The first full hearing in the case of the acid attack on artistic director of the Bolshoi Ballet, Sergei Filin, was held in Moscow today, reported Izvestia.
The defendants arrived with guards who were without masks. Last week Bolshoi soloist Pavel Dmitrichenko, who is accused of instigating the crime, claimed to have been beaten-up by masked guards after the preliminary court hearing. Sergei Filin was not present as he is undergoing further treatment in Germany for his eyesight.
The criminal investigators believe that Dmitrichenko “entered into a criminal conspiracy with Yuri Zarutsky and Andrey Lipatov, aiming at intentionally inflicting grievous bodily harm on Filin”. They state that the motive was his discontentment with the way Filin was running the Bolshoi Ballet with the “assignment of roles, and distribution of fees, among the artists of the company”.
In contrary to what Dmitrichenko had originally claimed was an offhand comment, taken seriously by the two who carried out the attack, the investigators said it was premeditated.
In order to implement the plan Pavel Dmitrichenko… no later than 12 October 2012 purchased mobile phones and SIM cards. On the evening of 12 October all three defendants inspected the future crime scene. On 22 November Zarutsky bought battery fluid which, on an unknown date before 16 January, was evaporated to produce sulfuric acid, and poured into a glass jar.
Andrey Lipatov and Pavel Dmitrichenko pleaded not guilty, while Yuri Zarutsky partially admitted guilt.
Dmitrichenko said that he didn't collude with Zarutsky or Lipatov, and that he did not purchase phones and SIM cards registered to non-existent people. He admitted that he had recounted to Zarutsky his feelings about Filin, but says that he was unaware of Zarutsy's criminal record.
Court documents seem to show that there is evidence that Filin had intimate relationships with a number of the young dancers of the company, and Olga Smirnova's name, among others, was mentioned. Dmitrichenko said that he hoped these documents could be used in the case to underline the immorality of Sergei Filin.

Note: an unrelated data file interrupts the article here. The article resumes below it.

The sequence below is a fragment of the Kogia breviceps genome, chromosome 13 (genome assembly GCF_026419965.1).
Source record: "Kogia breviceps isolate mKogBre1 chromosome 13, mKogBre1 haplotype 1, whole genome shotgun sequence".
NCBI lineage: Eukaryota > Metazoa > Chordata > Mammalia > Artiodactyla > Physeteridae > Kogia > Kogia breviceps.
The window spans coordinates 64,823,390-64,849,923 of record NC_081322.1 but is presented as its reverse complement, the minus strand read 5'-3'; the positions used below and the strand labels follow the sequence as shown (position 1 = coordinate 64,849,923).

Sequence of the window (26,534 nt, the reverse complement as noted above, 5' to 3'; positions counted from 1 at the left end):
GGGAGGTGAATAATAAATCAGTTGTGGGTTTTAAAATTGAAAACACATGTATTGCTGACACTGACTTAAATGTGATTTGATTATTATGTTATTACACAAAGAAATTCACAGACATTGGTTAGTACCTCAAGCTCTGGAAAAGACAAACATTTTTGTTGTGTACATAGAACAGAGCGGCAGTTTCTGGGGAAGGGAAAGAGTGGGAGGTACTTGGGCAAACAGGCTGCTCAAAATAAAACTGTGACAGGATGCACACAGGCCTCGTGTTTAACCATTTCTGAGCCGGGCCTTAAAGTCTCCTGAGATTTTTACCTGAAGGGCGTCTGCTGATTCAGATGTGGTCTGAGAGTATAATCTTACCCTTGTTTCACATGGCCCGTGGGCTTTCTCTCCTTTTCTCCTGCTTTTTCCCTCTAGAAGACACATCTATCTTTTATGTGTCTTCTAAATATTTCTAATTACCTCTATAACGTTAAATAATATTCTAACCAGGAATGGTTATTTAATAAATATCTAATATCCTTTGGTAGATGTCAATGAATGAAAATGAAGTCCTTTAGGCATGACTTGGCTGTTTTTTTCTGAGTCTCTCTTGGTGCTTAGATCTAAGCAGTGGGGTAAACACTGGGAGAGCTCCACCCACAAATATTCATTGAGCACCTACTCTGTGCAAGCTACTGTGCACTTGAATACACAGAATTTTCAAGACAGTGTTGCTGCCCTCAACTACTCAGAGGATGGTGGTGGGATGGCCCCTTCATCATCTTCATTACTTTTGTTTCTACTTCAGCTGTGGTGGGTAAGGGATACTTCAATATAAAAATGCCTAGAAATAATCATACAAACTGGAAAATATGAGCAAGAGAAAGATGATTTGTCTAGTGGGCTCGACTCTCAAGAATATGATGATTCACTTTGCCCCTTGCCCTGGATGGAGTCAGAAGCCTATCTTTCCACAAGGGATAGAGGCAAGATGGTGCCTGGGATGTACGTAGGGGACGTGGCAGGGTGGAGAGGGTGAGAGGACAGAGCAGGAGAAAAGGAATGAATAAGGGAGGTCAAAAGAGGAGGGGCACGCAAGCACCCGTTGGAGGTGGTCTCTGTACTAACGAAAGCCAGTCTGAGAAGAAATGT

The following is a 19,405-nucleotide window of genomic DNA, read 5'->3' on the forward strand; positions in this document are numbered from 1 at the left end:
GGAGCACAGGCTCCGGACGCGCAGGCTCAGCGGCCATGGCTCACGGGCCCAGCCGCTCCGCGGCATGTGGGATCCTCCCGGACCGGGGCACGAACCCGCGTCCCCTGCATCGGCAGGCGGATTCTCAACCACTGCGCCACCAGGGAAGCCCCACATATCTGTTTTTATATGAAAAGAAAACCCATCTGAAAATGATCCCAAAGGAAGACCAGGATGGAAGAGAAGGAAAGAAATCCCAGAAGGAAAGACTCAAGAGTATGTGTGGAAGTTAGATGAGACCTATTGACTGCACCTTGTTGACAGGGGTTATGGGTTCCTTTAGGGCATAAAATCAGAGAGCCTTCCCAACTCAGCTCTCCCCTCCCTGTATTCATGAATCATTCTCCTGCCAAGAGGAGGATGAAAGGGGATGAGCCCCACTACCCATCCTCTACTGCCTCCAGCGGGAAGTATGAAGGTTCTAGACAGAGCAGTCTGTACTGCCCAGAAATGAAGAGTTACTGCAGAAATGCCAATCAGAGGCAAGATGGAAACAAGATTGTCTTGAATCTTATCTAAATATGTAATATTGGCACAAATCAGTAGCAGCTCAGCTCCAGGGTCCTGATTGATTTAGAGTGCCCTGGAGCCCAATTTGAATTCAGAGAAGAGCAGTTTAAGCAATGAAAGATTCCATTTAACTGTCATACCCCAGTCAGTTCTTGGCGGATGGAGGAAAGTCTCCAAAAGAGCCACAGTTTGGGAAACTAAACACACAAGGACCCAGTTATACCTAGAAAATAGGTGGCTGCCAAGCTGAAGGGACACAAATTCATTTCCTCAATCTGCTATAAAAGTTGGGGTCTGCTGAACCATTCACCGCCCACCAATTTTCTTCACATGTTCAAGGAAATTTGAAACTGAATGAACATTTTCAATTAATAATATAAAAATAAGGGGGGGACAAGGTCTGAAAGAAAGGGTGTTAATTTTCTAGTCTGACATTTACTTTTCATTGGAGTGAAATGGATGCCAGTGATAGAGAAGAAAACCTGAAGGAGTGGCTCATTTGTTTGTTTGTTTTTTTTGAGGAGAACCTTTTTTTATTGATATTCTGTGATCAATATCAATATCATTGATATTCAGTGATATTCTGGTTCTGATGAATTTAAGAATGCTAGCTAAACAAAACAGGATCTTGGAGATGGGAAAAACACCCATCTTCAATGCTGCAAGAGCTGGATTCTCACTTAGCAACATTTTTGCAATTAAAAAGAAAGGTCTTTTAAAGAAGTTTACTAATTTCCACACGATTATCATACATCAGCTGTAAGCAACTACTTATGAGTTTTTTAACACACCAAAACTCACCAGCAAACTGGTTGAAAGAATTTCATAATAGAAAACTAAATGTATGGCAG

The trial is set to continue on 31 October.
Graham Spicer is a writer, director and photographer in Milan, blogging (under the name ‘Gramilano') about dance, opera, music and photography for people “who are a bit like me and like some of the things I like”. He was a regular columnist for Opera Now magazine and wrote for the BBC until transferring to Italy.
His scribblings have appeared in various publications from Woman's Weekly to Gay Times, and he wrote the ‘Danza in Italia' column for Dancing Times magazine.
Whether Serge Fillin had relations with dancers or not, does not justify the misplaced rationale behind hurting him (or in this case, allegedly having others hurt him). Whatever moral impropriety that may have occurred, to turn the trial around to undermine Mr. Fillin will not undo the fact that he was attacked. Diverting the attention from the real issue seems to show that there may be very little to support the innocence of Mr. Dmitrichenko. This will all end up as a movie with everyone profiting in the end. There will, undoubtably, be further ugliness to ricochet from this story.
I know little about the law, but this would seem to be Dmitrichenko’s motive for instigating this crime, yet he pleaded ‘not’ guilty. Isn’t he here just saying that Filin mad him mad because of favouritism toward ballerinas that he had an ‘intimate’ relationship with, thus denying his own girlfriend the roles she deserved. It seems a strange line of defence.
Dmitrichenko’s way of self defense by spreading gossips about a highly respectable young lady is disgusting!